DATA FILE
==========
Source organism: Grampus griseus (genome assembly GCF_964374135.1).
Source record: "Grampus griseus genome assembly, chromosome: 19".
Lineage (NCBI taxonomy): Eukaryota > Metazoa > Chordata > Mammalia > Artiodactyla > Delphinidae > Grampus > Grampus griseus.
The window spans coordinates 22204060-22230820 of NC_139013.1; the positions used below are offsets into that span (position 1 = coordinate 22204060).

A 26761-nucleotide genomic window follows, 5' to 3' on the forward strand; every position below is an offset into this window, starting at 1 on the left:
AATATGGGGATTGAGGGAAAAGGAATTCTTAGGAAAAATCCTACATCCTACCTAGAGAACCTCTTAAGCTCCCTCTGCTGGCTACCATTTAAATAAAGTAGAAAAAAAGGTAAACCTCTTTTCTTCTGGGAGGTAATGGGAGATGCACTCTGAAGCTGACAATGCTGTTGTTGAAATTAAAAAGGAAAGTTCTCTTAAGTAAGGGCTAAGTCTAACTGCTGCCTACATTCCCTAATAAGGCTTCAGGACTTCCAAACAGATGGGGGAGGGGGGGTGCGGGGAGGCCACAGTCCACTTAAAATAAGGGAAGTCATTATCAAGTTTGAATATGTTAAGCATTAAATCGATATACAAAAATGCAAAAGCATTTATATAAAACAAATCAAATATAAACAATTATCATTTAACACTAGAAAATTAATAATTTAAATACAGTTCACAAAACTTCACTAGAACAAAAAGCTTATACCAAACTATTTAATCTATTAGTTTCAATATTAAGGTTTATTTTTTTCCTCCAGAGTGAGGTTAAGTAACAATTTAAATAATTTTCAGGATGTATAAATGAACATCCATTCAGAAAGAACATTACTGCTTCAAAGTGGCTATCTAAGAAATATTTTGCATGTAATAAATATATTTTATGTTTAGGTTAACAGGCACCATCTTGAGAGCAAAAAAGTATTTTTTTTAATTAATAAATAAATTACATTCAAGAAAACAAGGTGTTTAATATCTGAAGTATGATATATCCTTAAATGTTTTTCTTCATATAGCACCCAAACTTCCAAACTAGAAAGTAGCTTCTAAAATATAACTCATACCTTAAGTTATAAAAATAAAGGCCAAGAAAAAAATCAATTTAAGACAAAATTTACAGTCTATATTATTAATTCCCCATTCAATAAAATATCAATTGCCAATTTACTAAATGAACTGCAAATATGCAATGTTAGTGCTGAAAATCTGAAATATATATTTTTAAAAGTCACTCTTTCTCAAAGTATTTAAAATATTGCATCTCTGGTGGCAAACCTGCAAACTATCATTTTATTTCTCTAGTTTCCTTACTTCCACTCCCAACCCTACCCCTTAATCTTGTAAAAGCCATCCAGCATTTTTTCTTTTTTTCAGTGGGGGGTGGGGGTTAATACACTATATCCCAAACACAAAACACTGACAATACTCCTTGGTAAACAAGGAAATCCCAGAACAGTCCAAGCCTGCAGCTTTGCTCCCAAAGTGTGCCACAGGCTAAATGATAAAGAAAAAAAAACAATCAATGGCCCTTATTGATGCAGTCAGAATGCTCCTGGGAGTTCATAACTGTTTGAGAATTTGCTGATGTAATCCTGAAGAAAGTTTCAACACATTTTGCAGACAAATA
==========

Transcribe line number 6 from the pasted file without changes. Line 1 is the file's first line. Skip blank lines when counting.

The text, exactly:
AATATGGGGATTGAGGGAAAAGGAATTCTTAGGAAAAATCCTACATCCTACCTAGAGAACCTCTTAAGCTCCCTCTGCTGGCTACCATTTAAATAAAGTAGAAAAAAAGGTAAACCTCTTTTCTTCTGGGAGGTAATGGGAGATGCACTCTGAAGCTGACAATGCTGTTGTTGAAATTAAAAAGGAAAGTTCTCTTAAGTAAGGGCTAAGTCTAACTGCTGCCTACATTCCCTAATAAGGCTTCAGGACTTCCAAACAGATGGGGGAGGGGGGGTGCGGGGAGGCCACAGTCCACTTAAAATAAGGGAAGTCATTATCAAGTTTGAATATGTTAAGCATTAAATCGATATACAAAAATGCAAAAGCATTTATATAAAACAAATCAAATATAAACAATTATCATTTAACACTAGAAAATTAATAATTTAAATACAGTTCACAAAACTTCACTAGAACAAAAAGCTTATACCAAACTATTTAATCTATTAGTTTCAATATTAAGGTTTATTTTTTTCCTCCAGAGTGAGGTTAAGTAACAATTTAAATAATTTTCAGGATGTATAAATGAACATCCATTCAGAAAGAACATTACTGCTTCAAAGTGGCTATCTAAGAAATATTTTGCATGTAATAAATATATTTTATGTTTAGGTTAACAGGCACCATCTTGAGAGCAAAAAAGTATTTTTTTTAATTAATAAATAAATTACATTCAAGAAAACAAGGTGTTTAATATCTGAAGTATGATATATCCTTAAATGTTTTTCTTCATATAGCACCCAAACTTCCAAACTAGAAAGTAGCTTCTAAAATATAACTCATACCTTAAGTTATAAAAATAAAGGCCAAGAAAAAAATCAATTTAAGACAAAATTTACAGTCTATATTATTAATTCCCCATTCAATAAAATATCAATTGCCAATTTACTAAATGAACTGCAAATATGCAATGTTAGTGCTGAAAATCTGAAATATATATTTTTAAAAGTCACTCTTTCTCAAAGTATTTAAAATATTGCATCTCTGGTGGCAAACCTGCAAACTATCATTTTATTTCTCTAGTTTCCTTACTTCCACTCCCAACCCTACCCCTTAATCTTGTAAAAGCCATCCAGCATTTTTTCTTTTTTTCAGTGGGGGGTGGGGGTTAATACACTATATCCCAAACACAAAACACTGACAATACTCCTTGGTAAACAAGGAAATCCCAGAACAGTCCAAGCCTGCAGCTTTGCTCCCAAAGTGTGCCACAGGCTAAATGATAAAGAAAAAAAAACAATCAATGGCCCTTATTGATGCAGTCAGAATGCTCCTGGGAGTTCATAACTGTTTGAGAATTTGCTGATGTAATCCTGAAGAAAGTTTCAACACATTTTGCAGACAAATA